Q:

Moto Inc. operates gasoline convenience stores throughout the American Midwest. It does business as MotoMart. In June 2011, the collective owners of at least 20 percent of Moto, Virgil Kirchoff, Kirchoff LP, and the Virgil Kirchoff Revocable Trust, launched a suit against Moto seeking corporate dissolution based on minority shareholder oppression. The plaintiffs asserted that by arbitrarily valuing its stock and failing to inform minority shareholders of Casey’s General Stores, Inc.’s interest in acquiring Moto. The trial court granted Moto summary judgment and the plaintiffs appealed. According to the appellate court, to fulfill a shareholder oppression claim, a claimant must show “(1) burdensome, harsh, and wrongful conduct; (2) a lack of probity and fair dealing in the affairs of the company to the prejudice of some of its members; or (3) a visible departure from the standards of fair dealing and a violation of fair play on which every shareholder is entitled to rely when entrusting her money to a company.” In its appeal, the plaintiffs-now-appellants argued the trial court should not have granted Moto summary judgment because Moto had a fiduciary duty to use reasonable care in evaluating its stocks and there was enough prima facie evidence showing Moto failed to exercise reasonable care. Suppose the appellate court accepted the appeallants’ argument that there was a genuine dispute of material fact about Moto’s actions. Would Moto’s lack of reasonable care fulfill the three requirements of a shareholder oppression claim quoted above? Why or why not? List examples of evidence appellants could show to meet the criterion.

Q:

In October 2005, Blatt was diagnosed with “Gender Dysphoria, also known as Gender Identity Disorder,” which she argues substantially limits one or more of her major life activities, including, but not limited to, interacting with others, reproducing, and social and occupational functioning. Blatt alleges that shortly after she was hired by Cabela’s in September 2006, Cabela’s began to discriminate against her on the basis of her sex and her disability, in violation of Title VII of the Civil Rights Act and the ADA, and that Cabela’s retaliated against her for opposing this discrimination, also in violation of these statutes. Blatt further alleges that in February 2007, Cabela’s terminated her employment based on her sex and disability. The stated purpose of the ADA is to “provide a clear and comprehensive national mandate for the elimination of discrimination against individuals with disabilities." Congress opted to define the scope of the statute’s coverage by means of a flexible and broad definition of “disability,” namely, “a physical or mental impairment that substantially limits one or more major life activities of [an] individual.” Standing in contrast to this broad definition of disability, there are a few exceptions to the ADA’s coverage. The provision at issue in this case excludes from ADA coverage approximately one dozen conditions, including gender identity disorders. Cabela contends that the statute’s reference to gender identity disorders applies to Blatt’s condition and that the provision, therefore, excludes her condition from the ADA’s scope and that the court should grant defendant’s motion to dismiss the claims. Should the court grant the defendant’s motion to dismiss? Should gender identity disorder be considered a disability under the ADA?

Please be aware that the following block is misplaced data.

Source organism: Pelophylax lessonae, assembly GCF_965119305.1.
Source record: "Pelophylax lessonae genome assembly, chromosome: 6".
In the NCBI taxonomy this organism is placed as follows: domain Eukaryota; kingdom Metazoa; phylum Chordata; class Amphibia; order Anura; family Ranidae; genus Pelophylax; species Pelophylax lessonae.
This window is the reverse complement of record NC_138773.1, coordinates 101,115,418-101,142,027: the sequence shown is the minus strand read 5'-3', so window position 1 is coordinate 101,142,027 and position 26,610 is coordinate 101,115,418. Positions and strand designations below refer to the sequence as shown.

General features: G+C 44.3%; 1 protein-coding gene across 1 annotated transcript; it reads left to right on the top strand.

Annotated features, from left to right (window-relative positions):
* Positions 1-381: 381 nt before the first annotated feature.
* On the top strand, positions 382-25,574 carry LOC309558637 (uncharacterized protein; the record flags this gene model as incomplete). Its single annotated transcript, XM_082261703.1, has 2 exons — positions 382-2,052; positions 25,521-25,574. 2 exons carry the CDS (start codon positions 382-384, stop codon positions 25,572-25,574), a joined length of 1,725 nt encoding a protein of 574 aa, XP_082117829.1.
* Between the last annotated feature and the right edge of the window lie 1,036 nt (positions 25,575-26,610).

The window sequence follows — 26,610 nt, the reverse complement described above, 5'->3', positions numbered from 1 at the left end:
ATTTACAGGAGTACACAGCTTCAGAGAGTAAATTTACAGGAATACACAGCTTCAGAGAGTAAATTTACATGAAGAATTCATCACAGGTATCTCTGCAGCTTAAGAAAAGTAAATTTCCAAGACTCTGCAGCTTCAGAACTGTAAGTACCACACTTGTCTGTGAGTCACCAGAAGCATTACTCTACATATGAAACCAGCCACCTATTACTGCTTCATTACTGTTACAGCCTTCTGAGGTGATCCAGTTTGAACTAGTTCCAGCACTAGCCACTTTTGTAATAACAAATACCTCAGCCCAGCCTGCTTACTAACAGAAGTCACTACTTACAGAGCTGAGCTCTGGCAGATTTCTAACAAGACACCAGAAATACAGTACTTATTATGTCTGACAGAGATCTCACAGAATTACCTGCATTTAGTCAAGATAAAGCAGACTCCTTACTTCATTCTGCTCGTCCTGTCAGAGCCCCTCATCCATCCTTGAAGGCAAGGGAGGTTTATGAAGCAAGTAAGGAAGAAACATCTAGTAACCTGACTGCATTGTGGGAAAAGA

Q:

Marykate Ellingsworth lives with her husband in Allentown, Pennsylvania. In 2012, she was hired by The Hartford (an insurance company) as a customer service representative. After completing her initial training, she was placed on a work team supervised by Angela Ferrier. Ms. Ferrier allegedly harassed Ms. Ellingsworth in various ways over the span of approximately one year. Ferrier would tell Ellingsworth that she “dresses like a dyke.” Ferrier would also make fun of Ellingsworth’s clothing, call her “stupid,” and tell her that she “sucks.” In addition to ridiculing Ms. Ellingsworth directly, Ms. Ferrier would also tell her coworkers that Ellingsworth “dresses like a dyke” and has a “lesbian tattoo.” Ferrier went so far as to tell Ellingsworth’s coworkers that Ellingsworth was a lesbian. These remarks were made in private to Ms. Ellingsworth and also, at other times, in front of coworkers. Because of this persistent harassment, Ellingsworth’s coworkers began to adopt the belief that Ellingsworth was gay, even though she is not. Eventually, it became “generally accepted” in the workplace that Ellingsworth was gay. Ellingsworth felt compelled to explain to her coworkers that she was not a lesbian. This situation began to exacerbate Ellingsworth’s pre-existing depression and anxiety. Due to her anxiety and depression, she took a leave of absence beginning January 6, 2014. On March 24, 2014, The Hartford wrote her a letter stating that she could either return to work or be terminated. Believing that nothing would be done to resolve the harassment, Ms. Ellingsworth was unable to return to work. She claims she was constructively discharged. Two months later, on May 23, 2014, Ms. Ellingsworth filed an administrative complaint with the Pennsylvania Human Relations Committee (“PHRC”). This complaint was cross-filed with the EEOC on or after that date. Ms. Ellingsworth filed a complaint against her former employer, alleging sexual harassment, gender discrimination, and retaliation. Defendant filed a motion to dismiss, alleging Title VII does not permit a claim based on sexual orientation. How should the court rule? Why?